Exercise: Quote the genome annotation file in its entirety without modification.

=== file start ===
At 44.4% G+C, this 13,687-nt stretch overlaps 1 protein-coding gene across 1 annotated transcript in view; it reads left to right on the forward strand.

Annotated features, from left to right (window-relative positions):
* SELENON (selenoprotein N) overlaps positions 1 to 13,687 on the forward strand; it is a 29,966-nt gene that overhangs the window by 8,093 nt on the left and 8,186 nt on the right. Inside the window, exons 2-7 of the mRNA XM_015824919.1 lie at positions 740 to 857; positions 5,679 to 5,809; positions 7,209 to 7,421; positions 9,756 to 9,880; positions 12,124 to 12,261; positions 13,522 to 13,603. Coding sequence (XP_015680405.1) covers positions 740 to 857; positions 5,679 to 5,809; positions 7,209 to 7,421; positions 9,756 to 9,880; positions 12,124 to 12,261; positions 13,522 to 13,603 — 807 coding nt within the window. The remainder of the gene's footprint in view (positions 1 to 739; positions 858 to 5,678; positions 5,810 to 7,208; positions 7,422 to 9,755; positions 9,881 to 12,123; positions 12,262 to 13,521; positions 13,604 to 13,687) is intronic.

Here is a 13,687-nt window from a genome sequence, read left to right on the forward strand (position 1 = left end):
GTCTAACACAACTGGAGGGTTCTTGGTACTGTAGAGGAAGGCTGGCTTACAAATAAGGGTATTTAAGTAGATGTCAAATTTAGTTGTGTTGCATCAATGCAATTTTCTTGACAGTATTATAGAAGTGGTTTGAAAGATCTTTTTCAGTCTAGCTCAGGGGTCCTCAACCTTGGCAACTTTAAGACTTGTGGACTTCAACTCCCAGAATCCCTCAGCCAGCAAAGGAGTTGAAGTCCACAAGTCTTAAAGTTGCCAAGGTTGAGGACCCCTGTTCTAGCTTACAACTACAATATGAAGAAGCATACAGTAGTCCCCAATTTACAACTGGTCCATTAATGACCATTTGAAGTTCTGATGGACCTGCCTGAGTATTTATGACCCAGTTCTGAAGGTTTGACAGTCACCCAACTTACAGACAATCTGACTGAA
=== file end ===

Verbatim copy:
At 44.4% G+C, this 13,687-nt stretch overlaps 1 protein-coding gene across 1 annotated transcript in view; it reads left to right on the forward strand.

Annotated features, from left to right (window-relative positions):
* SELENON (selenoprotein N) overlaps positions 1 to 13,687 on the forward strand; it is a 29,966-nt gene that overhangs the window by 8,093 nt on the left and 8,186 nt on the right. Inside the window, exons 2-7 of the mRNA XM_015824919.1 lie at positions 740 to 857; positions 5,679 to 5,809; positions 7,209 to 7,421; positions 9,756 to 9,880; positions 12,124 to 12,261; positions 13,522 to 13,603. Coding sequence (XP_015680405.1) covers positions 740 to 857; positions 5,679 to 5,809; positions 7,209 to 7,421; positions 9,756 to 9,880; positions 12,124 to 12,261; positions 13,522 to 13,603 — 807 coding nt within the window. The remainder of the gene's footprint in view (positions 1 to 739; positions 858 to 5,678; positions 5,810 to 7,208; positions 7,422 to 9,755; positions 9,881 to 12,123; positions 12,262 to 13,521; positions 13,604 to 13,687) is intronic.

Here is a 13,687-nt window from a genome sequence, read left to right on the forward strand (position 1 = left end):
GTCTAACACAACTGGAGGGTTCTTGGTACTGTAGAGGAAGGCTGGCTTACAAATAAGGGTATTTAAGTAGATGTCAAATTTAGTTGTGTTGCATCAATGCAATTTTCTTGACAGTATTATAGAAGTGGTTTGAAAGATCTTTTTCAGTCTAGCTCAGGGGTCCTCAACCTTGGCAACTTTAAGACTTGTGGACTTCAACTCCCAGAATCCCTCAGCCAGCAAAGGAGTTGAAGTCCACAAGTCTTAAAGTTGCCAAGGTTGAGGACCCCTGTTCTAGCTTACAACTACAATATGAAGAAGCATACAGTAGTCCCCAATTTACAACTGGTCCATTAATGACCATTTGAAGTTCTGATGGACCTGCCTGAGTATTTATGACCCAGTTCTGAAGGTTTGACAGTCACCCAACTTACAGACAATCTGACTGAA